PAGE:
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Notes
Parallel Lives by Plutarchus

Pompey Chapter 75: Civil war: Pompey meets Cratippus[48 BC]
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Thus, they say, Cornelia spoke to him, and this was Pompey's reply: "You have had, Cornelia, but one season of a better fortune, which it may be, gave you unfounded hopes, by attending me a longer time than is usual. It behoves us, who are mortals born, to endure these events, and to try fortune yet again; neither is it any less possible to recover our former state, than it was to fall from that into this." Thereupon Cornelia sent for her servants and baggage out of the city. The citizens also of Mitylene came out to salute and invite Pompey into the city, but he refused, advising them to be obedient to the conqueror, and fear not, for that Caesar was a man of great goodness and clemency. Then turning to Cratippus, the philosopher, who came among the rest out of the city to visit him, he began to find some fault, and briefly argued with him upon Providence, but Cratippus modestly declined the dispute, putting him in better hopes only, lest by opposing, he might seem too austere or unseasonable. For he might have put Pompey a question in his turn, in defense of Providence; and might have demonstrated the necessity there was that the common-wealth should be turned into a monarchy, because of their ill government in the state; and could have asked, "How, O Pompey, and by what token or assurance can we ascertain, that if the victory had been yours, you would have used your fortune better than Caesar? We must leave the divine power to act as we find it do."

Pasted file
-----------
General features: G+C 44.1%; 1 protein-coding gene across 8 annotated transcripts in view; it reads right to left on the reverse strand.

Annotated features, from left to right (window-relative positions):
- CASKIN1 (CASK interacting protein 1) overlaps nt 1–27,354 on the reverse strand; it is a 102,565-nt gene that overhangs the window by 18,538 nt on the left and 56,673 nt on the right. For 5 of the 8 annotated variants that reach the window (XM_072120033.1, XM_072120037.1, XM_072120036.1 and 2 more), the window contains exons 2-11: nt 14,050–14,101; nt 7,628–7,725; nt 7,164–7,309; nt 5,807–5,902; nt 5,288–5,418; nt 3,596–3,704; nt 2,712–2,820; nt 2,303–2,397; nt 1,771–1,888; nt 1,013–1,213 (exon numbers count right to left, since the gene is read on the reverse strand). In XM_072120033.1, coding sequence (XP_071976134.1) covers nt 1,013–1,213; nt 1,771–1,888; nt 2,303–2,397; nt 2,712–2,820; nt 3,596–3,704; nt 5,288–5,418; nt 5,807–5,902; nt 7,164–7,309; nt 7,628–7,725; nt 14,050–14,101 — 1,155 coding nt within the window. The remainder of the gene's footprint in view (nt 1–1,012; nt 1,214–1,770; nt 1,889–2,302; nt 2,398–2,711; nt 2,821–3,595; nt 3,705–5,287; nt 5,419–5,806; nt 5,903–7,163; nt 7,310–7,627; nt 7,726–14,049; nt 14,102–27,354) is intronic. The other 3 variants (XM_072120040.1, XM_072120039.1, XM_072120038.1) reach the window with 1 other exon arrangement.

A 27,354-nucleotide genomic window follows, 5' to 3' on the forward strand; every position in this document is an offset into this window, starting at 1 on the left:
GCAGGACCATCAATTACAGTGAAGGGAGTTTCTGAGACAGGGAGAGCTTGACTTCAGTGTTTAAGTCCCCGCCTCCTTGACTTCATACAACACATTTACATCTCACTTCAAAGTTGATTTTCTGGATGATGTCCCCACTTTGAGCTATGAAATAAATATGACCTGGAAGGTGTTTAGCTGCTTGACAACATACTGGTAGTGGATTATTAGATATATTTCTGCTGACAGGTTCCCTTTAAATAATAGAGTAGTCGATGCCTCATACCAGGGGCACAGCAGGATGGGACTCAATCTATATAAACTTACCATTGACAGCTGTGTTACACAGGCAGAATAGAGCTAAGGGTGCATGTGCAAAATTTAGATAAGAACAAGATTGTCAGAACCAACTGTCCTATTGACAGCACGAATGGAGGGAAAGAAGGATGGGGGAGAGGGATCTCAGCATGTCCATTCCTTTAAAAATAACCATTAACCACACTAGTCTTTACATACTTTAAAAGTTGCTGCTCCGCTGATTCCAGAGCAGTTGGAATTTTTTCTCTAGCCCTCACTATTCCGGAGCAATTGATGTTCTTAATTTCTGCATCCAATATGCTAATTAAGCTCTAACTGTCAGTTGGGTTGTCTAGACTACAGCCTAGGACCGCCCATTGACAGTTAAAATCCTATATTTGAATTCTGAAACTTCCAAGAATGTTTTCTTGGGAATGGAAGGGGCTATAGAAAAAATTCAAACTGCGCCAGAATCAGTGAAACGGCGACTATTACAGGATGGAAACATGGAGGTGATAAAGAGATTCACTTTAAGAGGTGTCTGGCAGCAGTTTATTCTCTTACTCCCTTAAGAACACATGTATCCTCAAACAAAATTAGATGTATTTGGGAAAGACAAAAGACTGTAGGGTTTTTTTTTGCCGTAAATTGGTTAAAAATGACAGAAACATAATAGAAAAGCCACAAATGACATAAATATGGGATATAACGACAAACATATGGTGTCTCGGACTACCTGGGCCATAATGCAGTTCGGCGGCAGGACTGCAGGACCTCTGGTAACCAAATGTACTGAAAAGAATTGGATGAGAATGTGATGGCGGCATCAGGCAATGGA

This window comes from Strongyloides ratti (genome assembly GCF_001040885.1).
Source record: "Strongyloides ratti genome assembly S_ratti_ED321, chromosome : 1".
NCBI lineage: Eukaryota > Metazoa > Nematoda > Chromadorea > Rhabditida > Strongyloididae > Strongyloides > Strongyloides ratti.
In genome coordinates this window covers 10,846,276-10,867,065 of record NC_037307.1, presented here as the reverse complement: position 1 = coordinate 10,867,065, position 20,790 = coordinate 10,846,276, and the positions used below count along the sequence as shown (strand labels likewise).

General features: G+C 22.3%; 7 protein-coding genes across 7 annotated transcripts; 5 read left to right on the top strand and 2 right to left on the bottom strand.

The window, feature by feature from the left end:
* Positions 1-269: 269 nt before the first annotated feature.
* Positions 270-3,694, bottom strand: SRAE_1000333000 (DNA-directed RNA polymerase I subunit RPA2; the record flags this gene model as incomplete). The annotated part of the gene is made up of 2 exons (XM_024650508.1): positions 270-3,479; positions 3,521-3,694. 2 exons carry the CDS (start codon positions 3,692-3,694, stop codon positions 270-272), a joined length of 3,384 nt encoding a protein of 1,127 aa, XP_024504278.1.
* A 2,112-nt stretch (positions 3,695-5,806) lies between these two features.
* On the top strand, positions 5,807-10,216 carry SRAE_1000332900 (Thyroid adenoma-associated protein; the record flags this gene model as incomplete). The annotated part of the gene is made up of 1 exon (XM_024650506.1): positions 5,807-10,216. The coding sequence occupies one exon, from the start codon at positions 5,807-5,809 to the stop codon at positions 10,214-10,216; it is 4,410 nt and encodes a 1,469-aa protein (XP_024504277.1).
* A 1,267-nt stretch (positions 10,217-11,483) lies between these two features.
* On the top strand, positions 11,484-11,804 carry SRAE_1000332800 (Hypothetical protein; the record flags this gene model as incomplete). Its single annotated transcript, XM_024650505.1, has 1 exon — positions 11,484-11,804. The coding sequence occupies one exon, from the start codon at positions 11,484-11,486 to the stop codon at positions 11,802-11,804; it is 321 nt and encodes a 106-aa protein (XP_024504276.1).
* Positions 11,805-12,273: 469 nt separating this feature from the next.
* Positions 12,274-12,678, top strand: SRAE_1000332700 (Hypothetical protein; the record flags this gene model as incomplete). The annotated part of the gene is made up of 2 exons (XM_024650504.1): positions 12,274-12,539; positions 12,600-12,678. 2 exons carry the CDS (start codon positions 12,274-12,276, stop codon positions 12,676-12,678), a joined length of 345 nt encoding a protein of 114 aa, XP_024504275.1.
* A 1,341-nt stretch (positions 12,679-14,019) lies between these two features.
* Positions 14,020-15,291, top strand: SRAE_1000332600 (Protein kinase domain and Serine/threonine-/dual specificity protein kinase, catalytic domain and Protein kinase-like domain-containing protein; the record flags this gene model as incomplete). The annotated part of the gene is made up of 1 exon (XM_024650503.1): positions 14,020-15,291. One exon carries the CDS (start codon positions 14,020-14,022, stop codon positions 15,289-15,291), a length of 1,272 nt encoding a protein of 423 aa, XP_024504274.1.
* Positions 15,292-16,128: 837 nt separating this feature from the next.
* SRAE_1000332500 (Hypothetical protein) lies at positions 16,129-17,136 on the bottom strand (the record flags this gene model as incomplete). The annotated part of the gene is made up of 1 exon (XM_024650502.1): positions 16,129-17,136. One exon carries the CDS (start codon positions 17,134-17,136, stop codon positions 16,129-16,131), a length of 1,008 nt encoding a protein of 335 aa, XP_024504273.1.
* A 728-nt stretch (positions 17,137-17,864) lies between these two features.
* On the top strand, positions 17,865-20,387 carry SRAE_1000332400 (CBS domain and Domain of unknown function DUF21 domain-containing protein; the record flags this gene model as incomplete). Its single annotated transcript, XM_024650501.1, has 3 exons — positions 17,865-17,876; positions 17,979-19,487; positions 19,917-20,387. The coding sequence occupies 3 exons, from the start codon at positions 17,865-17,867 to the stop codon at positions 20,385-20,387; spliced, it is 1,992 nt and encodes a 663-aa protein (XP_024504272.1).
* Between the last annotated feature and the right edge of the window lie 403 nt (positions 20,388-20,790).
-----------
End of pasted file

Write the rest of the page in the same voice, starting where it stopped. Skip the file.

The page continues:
Event: Flight and death of Pompey